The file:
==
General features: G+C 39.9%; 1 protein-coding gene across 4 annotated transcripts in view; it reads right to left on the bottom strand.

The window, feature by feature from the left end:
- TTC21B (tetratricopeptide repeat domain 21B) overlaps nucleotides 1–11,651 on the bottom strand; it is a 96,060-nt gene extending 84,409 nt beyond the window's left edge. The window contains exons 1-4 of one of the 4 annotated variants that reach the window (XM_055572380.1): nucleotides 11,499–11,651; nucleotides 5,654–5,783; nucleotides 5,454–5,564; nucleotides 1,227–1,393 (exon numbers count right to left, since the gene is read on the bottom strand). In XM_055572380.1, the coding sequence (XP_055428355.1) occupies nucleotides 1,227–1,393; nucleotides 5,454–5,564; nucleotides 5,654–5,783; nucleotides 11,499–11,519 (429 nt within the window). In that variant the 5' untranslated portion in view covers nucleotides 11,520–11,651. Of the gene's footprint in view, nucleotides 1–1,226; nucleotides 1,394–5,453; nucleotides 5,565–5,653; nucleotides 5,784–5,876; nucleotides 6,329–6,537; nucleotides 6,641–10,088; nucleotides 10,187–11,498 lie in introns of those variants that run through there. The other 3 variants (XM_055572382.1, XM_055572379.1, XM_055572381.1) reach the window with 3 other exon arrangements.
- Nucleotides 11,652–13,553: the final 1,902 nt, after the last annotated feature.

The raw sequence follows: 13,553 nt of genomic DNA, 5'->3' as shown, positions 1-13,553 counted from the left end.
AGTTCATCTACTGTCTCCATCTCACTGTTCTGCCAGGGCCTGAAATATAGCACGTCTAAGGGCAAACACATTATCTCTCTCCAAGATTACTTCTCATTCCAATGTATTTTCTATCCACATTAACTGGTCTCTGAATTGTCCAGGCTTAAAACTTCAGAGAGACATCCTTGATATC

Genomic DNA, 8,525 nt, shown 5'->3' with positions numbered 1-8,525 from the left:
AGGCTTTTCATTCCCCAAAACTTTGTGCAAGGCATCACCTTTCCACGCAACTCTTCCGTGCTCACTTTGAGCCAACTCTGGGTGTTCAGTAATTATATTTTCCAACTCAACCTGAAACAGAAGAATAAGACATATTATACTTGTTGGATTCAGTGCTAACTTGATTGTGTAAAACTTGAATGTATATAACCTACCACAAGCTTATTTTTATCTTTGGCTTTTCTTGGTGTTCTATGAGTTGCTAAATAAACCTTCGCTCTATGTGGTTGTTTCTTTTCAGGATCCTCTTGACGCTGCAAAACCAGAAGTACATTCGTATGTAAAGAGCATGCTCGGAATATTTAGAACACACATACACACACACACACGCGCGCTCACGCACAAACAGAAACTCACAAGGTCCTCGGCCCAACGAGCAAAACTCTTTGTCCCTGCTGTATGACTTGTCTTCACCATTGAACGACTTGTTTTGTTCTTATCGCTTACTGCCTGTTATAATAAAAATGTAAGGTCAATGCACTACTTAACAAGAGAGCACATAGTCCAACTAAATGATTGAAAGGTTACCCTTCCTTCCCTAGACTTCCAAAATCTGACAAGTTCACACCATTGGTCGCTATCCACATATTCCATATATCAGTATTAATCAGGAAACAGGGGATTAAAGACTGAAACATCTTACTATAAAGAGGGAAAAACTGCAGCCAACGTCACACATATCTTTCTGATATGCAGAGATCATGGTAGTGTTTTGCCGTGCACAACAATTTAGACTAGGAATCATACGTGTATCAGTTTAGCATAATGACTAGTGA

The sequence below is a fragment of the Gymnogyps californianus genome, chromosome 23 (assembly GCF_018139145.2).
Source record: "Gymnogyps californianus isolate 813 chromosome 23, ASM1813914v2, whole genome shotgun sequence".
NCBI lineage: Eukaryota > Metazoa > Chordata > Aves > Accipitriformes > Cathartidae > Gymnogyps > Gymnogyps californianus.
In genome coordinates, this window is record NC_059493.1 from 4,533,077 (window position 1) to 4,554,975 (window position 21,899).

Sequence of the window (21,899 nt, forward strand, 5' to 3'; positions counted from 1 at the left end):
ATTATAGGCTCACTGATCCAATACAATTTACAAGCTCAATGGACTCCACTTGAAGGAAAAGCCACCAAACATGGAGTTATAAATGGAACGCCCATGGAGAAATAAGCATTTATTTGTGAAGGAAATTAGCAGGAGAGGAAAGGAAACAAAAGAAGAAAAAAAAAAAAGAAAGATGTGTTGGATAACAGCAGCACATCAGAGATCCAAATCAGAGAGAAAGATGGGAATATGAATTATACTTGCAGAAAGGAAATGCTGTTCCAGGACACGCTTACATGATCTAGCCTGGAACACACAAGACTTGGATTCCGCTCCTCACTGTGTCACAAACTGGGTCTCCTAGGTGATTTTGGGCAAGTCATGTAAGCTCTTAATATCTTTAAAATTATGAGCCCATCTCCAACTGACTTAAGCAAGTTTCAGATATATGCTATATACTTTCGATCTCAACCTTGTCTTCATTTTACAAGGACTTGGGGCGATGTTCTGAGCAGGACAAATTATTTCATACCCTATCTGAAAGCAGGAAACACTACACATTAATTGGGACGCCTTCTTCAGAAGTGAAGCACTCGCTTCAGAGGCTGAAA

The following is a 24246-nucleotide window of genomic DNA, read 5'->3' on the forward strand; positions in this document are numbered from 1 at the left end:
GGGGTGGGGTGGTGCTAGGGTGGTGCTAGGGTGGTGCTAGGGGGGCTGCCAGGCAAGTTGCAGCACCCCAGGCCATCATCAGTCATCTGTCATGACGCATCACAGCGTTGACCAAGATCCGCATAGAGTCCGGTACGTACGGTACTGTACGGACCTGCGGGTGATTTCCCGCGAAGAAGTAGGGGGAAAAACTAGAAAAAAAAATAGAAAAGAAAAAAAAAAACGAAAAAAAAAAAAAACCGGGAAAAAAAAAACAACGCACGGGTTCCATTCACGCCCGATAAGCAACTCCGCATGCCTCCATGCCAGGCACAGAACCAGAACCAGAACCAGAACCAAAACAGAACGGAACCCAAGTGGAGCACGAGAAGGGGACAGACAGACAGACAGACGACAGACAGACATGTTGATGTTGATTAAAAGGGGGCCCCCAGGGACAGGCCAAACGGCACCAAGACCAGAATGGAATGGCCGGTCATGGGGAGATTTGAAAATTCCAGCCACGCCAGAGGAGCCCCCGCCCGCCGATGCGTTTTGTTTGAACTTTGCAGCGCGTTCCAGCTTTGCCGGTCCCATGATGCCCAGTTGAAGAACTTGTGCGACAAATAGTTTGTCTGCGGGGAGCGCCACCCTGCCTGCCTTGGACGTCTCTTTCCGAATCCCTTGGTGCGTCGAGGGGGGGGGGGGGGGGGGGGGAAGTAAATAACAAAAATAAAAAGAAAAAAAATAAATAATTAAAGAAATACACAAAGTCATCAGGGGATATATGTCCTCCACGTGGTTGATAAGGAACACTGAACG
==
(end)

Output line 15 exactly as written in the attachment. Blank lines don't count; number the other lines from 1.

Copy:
The following is a 24246-nucleotide window of genomic DNA, read 5'->3' on the forward strand; positions in this document are numbered from 1 at the left end: